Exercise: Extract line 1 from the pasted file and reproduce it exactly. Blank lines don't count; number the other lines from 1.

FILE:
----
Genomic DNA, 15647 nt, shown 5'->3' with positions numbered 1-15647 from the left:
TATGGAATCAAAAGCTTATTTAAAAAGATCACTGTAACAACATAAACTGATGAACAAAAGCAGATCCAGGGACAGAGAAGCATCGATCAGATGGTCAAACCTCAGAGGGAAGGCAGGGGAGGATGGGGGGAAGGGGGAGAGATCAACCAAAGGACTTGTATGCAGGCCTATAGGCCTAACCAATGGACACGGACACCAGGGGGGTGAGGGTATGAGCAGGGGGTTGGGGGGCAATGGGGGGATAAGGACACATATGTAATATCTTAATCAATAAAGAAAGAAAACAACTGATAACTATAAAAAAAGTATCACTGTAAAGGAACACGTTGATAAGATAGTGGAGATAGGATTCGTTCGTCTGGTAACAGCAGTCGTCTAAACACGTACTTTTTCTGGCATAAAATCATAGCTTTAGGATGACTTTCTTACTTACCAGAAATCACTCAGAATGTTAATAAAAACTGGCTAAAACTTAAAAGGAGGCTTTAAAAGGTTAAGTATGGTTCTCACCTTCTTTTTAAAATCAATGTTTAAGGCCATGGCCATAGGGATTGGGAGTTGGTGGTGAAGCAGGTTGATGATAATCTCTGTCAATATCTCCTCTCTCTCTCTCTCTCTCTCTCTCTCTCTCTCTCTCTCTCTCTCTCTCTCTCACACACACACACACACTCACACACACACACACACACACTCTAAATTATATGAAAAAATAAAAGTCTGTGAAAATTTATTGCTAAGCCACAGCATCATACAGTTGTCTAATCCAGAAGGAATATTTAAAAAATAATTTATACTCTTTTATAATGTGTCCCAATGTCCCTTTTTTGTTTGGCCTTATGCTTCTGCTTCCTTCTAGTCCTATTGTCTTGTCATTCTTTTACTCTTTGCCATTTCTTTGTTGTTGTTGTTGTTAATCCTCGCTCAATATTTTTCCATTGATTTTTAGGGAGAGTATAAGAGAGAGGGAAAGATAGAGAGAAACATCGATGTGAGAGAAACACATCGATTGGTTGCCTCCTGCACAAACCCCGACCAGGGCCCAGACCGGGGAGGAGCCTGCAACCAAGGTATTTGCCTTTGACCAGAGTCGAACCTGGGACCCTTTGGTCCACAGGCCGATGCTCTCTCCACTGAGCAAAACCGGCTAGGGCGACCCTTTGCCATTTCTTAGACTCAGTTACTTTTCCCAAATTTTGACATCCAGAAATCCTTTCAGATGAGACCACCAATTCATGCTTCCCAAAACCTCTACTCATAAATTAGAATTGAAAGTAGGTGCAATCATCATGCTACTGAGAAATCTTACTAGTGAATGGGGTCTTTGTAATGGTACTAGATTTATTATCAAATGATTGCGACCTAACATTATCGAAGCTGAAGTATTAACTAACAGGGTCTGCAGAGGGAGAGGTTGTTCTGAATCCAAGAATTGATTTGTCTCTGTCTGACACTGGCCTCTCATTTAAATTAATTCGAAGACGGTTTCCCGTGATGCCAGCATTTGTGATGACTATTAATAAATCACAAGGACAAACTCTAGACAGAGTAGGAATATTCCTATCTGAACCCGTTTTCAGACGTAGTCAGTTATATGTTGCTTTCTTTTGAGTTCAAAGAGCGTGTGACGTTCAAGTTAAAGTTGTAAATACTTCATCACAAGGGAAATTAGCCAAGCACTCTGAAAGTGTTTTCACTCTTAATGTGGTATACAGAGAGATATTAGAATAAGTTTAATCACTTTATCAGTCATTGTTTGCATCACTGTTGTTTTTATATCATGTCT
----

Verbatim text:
Genomic DNA, 15647 nt, shown 5'->3' with positions numbered 1-15647 from the left: